With news on: NWH Group invests in ‘super plant’; Keenan Recycling invests in depots in south west England; CEWEP calls for inclusion of EfW in sustainable finance; and, illegal waste site in Northumberland closed by Environment Agency.
NWH Group invests in ‘super plant’
Scottish waste management company NWH Group has opened a £2.5 million ‘super plant’ at its Edinburgh site.
Fully operational from yesterday (13 October), the materials recycling facility (MRF) will be able to pick up material that older machinery would have missed, the company says.
NWH Group says it expects to grow its business by 50% per annum during the next three years thanks to the new plant.
Mark Williams, CEO of NWH Group, said: “This investment ensures that NWH Group will have the most cutting-edge facility in Scotland and underpins our vision to eliminate waste to landfill.
“Our previous technology limited our scope for growth, but thanks to the funding from HSBC UK, technology is now helping with our speed and efficiency, and has opened up our prospects for growth.
“The super plant only needs six men to operate it; we previously had to have nine men assisting the machinery, so it’s enabled us to free up some of our staff to help us elsewhere in the business, which is fantastic.”
NWH Group will run all its waste through the new Edinburgh MRF while utilising its existing site network in Scotland and the north of England as waste collection points.
Keenan Recycling opens depots in south west England
Food waste recycling business Keenan Recycling has invested £835,000 in new depots in Gloucester and Salisbury.
The company says the opening of the depots could create almost 20 new jobs in the next 12 months.
Collections director, Claire Keenan said: “Millions of tonnes of food waste in England goes straight to landfill. Every business has an obligation and, hopefully, an appetite to be more environmentally conscious.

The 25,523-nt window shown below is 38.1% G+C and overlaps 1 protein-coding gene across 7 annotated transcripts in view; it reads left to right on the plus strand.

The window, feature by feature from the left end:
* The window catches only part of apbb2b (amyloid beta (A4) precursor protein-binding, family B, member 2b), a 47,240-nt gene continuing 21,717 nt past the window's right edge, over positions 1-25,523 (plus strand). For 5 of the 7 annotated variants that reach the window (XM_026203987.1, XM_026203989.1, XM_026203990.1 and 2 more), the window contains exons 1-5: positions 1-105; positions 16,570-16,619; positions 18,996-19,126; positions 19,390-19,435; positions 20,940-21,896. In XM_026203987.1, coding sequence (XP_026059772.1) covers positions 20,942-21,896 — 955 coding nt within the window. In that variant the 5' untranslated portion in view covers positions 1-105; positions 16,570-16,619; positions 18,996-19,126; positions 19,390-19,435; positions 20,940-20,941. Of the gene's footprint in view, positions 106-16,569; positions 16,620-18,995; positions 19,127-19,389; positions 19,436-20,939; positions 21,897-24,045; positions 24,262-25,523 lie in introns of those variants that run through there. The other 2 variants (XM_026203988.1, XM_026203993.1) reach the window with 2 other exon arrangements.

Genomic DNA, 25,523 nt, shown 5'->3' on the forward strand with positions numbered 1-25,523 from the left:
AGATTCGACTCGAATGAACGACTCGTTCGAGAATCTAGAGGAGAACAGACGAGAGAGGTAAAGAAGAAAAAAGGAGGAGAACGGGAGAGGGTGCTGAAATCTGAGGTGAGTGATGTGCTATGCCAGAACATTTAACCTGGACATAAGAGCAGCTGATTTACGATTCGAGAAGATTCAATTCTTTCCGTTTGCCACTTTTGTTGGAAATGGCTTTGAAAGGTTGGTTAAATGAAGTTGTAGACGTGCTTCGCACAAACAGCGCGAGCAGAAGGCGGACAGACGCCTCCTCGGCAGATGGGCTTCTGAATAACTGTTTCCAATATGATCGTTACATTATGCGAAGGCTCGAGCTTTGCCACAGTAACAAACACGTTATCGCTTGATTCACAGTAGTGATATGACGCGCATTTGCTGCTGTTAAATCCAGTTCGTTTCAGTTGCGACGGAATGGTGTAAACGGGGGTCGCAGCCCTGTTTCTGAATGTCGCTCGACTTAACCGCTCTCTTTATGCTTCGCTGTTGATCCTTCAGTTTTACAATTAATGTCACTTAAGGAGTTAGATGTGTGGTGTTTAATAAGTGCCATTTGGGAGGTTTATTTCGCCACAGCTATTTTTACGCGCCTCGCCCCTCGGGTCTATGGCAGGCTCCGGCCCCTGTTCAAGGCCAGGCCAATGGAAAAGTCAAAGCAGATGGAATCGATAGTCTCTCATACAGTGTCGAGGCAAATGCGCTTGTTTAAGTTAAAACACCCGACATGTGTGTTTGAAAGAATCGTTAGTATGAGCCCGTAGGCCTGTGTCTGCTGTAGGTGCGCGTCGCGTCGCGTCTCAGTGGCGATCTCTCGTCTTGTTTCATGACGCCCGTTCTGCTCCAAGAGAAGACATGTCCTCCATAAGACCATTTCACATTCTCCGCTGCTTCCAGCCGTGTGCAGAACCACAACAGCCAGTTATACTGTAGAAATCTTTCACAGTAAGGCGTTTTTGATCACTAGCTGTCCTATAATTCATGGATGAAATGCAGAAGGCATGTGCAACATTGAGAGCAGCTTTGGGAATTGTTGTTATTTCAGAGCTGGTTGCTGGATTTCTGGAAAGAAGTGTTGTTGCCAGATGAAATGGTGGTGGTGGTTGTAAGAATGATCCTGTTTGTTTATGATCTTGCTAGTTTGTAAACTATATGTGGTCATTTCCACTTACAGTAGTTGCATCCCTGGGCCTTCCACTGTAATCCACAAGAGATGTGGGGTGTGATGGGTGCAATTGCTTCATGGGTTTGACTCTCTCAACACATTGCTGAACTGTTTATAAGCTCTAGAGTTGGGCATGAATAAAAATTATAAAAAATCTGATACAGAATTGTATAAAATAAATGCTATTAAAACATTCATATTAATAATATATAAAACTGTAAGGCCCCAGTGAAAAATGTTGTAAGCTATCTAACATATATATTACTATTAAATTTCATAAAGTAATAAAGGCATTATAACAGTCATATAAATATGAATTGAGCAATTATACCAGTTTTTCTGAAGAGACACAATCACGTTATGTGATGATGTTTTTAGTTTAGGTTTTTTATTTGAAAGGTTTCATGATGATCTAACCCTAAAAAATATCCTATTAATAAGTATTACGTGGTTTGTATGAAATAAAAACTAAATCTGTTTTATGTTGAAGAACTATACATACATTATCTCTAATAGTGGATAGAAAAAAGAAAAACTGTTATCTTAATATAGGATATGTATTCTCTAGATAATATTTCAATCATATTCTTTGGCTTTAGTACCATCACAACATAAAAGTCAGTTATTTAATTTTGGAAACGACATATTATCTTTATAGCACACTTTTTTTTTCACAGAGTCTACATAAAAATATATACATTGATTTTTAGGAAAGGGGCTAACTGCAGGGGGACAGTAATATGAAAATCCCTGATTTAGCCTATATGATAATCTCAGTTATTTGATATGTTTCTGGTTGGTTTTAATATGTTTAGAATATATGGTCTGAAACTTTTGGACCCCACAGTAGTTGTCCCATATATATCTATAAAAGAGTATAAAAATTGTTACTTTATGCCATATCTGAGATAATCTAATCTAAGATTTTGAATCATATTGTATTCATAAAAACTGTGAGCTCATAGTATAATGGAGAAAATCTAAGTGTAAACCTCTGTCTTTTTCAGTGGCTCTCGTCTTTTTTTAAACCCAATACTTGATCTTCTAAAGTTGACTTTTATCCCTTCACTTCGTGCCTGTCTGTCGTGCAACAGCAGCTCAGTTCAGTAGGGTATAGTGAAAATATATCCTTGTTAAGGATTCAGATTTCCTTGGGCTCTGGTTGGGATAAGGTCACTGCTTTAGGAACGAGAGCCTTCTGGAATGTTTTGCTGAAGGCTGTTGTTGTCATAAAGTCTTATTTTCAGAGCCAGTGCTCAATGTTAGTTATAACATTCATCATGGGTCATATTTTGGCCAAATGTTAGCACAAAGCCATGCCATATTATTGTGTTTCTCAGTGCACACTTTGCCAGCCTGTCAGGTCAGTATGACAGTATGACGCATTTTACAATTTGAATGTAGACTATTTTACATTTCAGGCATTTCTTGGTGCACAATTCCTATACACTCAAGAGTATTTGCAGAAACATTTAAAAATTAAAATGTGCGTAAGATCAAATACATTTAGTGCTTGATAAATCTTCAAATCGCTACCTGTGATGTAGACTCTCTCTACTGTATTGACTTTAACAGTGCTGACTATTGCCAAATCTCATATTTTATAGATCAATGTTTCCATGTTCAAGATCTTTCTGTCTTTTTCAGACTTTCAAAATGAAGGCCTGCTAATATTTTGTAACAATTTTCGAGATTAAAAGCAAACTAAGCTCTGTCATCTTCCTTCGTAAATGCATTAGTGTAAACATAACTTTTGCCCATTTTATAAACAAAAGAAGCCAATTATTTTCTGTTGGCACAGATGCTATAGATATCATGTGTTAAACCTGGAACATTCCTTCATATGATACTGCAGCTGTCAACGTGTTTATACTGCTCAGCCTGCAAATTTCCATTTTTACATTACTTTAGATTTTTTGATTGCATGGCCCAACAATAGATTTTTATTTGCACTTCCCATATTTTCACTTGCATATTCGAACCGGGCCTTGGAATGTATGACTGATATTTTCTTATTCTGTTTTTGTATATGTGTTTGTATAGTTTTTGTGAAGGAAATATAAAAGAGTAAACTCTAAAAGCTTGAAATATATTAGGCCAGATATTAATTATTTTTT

“Indeed, Defra is aiming to eliminate food waste to landfill by 2030, and we are proud to play our part in achieving this target by offering a service which is cost-efficient.
“Producers of food waste now have no excuse for not making sure that their waste is collected and recycled into renewable energy.
“In Scotland this is driven by legislation, but this will soon become the case in England and we’re getting in front of the curve by investing in our depots and fleets to meet the increasing demand for collections nationwide.”
The opening of the depots in Gloucester and Salisbury is part of Keenan Recycling’s wider growth plans for England, which include a recent £4.5 million investment in adding 39 new trucks to its fleet (see letsrecycle.com story).
CEWEP calls for inclusion of EfW in ‘sustainable finance’
The Confederation of European Waste-to-Energy Plants (CEWEP) has called for the European Commission to include energy from waste in its attempts to facilitate ‘sustainable finance’.
This week, the newly established Platform on Sustainable Finance is to start to develop technical screening criteria for sustainable economic activities, acting as advisors to the European Commission.
CEWEP says it believes more expertise covering the entire waste management value chain is needed on the Platform.
In a statement published on 12 October, CEWEP said: “CEWEP trusts that members of the Platform will be open to robust and science-based arguments as they develop the technical screening criteria for activities contributing substantially to the circular economy by 31 December 2021.
“We stand ready to provide the technical expertise needed to develop the relevant criteria for conditions in which waste to energy can act as an enabler in the transition towards a clean circular and climate neutral economy.”
CEWEP is the umbrella association of EfW plant operators across Europe.
Illegal waste site in Northumberland closed by Environment Agency
The Environment Agency has blocked access to land at Aln View, Old Swarland, to prevent the illegal dumping and burning of waste.
A Restriction Order prohibiting anyone from entering or depositing waste an the site was obtained at Bedlington Magistrates’ Court on 8 October.
John Crowl, Environment Agency enforcement team leader in the North East, said: “This is the first time these powers have been used in the North East and demonstrates we will use all of the tools at our disposal to disrupt waste crime.
“The order has been put in place following complaints about waste being illegally dumped and burned, and after extensive work together with our partners at Northumbria Police Rural Crime Team and Northumberland Fire and Rescue Service.”
The Agency says it started receiving complaints about waste being imported and burnt at the site in February. On 16 March, officers visited the site and say they saw several piles of waste and evidence of burning.
Letters requiring the site to stop taking in waste and for it to be cleared were sent but the fires continued. Following several visits to the site, a follow up enforcement notice requiring the site to be cleared was issued in July, the deadline for which has now passed.